Country File: Mapping rural-to-urban migration

  • Written by  Benjamin Hennig
  • Published in Mapping
Country File: Mapping rural-to-urban migration
18 Feb
2017
Benjamin Hennig visualises how the world has moved to the cities, and what will happen next...

Within the next five years rural living will have reached its climax. According to the United Nations World Urbanization Prospects (a biennial publication from the UN Department of Economic and Social Affairs), rural populations will have reached their absolute high in 2022 with approximately 3.38 billion people. This is only slightly up from the current 3.37 billion people, showing how the number of people not living in cities has flatlined since the turn of the century and comes after a period of continuous growth since the 1950s when only 1.78 billion people lived in the countryside. The current long-term projections see this number going slightly down to 3.2 billion people by 2050.

While the rural population has become a minority globally (at approximately 46 per cent), the majority of those are increasingly concentrated in the poorer parts of the world. Sixty-nine per cent of people in the least developed countries live in rural areas, while this number is at only 20 per cent in higher-income countries.

This month’s cartogram shows how the distribution of rural populations compares in absolute and relative terms. The large, main map shows the countries of the world resized according to the total number of each’s rural population as of 2016. The varying green shades show the proportion of a country’s total population that live in a rural area (see key, bottom left).

East Asia dominates this cartogram with its large overall populations. India and China, as the countries with the largest rural populations, particularly stand out. While India is projected to slowly lose rural populations (six per cent between now and 2050), China is set to do so at a much faster pace (47 per cent). The most significant increase in rural populations, however, takes place almost solely on the African continent, where nine out of ten of the largest growing rural populations are located.

Migration into cities is one major reason for declining rural populations. However, these maps highlight that this affects overall rural population numbers less significantly in some of the poorest parts of the world

The two smaller cartograms look at these developments over a longer time span, showing the absolute changes in rural population between 1950 and 2050. These cartograms are distorted by absolute rural population decline and growth respectively.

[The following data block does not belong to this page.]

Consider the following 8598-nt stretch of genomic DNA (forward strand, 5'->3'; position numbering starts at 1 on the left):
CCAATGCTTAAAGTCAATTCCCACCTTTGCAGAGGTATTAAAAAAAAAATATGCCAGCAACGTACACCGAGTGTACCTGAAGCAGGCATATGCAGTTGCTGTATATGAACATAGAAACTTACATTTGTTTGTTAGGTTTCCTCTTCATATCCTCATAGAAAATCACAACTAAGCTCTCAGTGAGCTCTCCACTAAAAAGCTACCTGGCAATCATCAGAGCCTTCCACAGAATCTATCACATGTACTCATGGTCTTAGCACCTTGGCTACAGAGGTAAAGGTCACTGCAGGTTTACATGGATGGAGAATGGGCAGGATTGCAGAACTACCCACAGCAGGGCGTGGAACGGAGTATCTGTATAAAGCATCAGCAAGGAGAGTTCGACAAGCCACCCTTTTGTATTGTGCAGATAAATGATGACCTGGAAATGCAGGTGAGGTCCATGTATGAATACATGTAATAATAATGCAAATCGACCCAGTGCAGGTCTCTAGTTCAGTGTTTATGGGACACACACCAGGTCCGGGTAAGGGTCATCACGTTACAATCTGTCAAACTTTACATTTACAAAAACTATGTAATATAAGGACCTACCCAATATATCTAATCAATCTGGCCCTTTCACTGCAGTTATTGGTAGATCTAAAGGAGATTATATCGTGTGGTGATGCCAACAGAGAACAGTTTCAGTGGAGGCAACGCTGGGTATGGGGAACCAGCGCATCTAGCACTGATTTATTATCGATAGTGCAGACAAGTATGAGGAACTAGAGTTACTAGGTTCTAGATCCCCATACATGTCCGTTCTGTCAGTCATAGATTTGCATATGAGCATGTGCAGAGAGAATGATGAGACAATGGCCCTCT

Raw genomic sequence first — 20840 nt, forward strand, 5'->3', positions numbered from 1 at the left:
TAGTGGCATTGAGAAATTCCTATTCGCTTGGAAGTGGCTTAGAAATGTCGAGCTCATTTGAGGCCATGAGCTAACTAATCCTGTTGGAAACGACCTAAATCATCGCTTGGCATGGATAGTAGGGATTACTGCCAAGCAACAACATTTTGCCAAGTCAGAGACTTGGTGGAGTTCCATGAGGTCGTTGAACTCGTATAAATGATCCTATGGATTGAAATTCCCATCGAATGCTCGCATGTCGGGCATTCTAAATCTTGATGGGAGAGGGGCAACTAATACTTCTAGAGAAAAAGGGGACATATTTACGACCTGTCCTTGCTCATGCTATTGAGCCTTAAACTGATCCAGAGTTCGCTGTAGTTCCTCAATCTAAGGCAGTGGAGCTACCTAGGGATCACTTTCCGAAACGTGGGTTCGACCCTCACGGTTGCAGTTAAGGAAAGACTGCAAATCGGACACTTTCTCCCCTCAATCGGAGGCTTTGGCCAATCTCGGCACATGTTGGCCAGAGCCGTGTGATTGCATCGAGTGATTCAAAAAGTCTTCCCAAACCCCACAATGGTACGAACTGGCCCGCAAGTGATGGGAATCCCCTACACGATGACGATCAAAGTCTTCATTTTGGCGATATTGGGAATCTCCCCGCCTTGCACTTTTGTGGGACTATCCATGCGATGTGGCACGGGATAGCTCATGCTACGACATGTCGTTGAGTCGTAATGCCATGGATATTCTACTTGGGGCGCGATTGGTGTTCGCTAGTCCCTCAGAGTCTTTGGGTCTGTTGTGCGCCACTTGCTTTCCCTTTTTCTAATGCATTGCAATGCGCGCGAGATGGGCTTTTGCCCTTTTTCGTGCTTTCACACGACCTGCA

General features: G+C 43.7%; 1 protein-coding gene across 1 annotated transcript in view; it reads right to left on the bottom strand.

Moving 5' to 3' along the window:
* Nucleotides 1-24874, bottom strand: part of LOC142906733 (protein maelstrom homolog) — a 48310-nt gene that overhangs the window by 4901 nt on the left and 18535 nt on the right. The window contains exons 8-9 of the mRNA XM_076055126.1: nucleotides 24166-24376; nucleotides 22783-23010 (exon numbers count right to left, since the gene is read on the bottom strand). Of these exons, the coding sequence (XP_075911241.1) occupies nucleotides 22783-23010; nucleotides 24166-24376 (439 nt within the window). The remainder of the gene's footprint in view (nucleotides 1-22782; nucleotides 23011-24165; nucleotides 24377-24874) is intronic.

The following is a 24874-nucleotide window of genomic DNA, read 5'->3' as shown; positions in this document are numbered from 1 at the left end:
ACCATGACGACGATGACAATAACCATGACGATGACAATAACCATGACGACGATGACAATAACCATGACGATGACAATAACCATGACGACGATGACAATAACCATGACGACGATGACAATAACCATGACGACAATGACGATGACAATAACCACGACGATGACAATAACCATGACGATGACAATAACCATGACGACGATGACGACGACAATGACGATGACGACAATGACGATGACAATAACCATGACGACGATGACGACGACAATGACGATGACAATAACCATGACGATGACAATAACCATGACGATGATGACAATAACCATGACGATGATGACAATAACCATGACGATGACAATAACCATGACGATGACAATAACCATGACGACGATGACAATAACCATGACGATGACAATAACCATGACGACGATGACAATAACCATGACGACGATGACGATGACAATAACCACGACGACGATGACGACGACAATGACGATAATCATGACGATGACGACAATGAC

Here the above described regional trends become visible in their absolute extent. Most of the absolute decline over that period takes place in countries that today are predominantly urbanised. Only China and mostly Balkan countries in Europe are among the slightly less urbanised countries that are seeing considerable declines in rural populations.

Significant rural population increases, by contrast, are mostly concentrated in those countries that have rural populations of over 50 per cent.

Migration into cities is one major reason for declining rural populations. However, these maps highlight that this affects overall rural population numbers less significantly in some of the poorest parts of the world. Here natural population growth keeps rural regions growing in absolute terms. By contrast, China’s active intervention through the Hukou residence registration system and the one-child policy influenced these developments considerably, making its developments differ from other countries in the region.

Overall, declining rural populations in already very urbanised countries have become a complex governance issue. This is mostly the case in the wealthier parts of the world, especially in Europe. Modern rural flight in the past six decades and its projected continuation well into the 21st century requires rethinking rural development to ensure a balanced economic development between the growing urban and shrinking rural regions.

Benjamin Hennig (@geoviews) is Assistant Professor in Geography at the University of Iceland and Honorary Research Associate in the School of Geography and the Environment at the University of Oxford. He is involved in the Worldmapper project and is author of www.viewsoftheworld.net.

This was published in the February 2017 edition of Geographical magazine.

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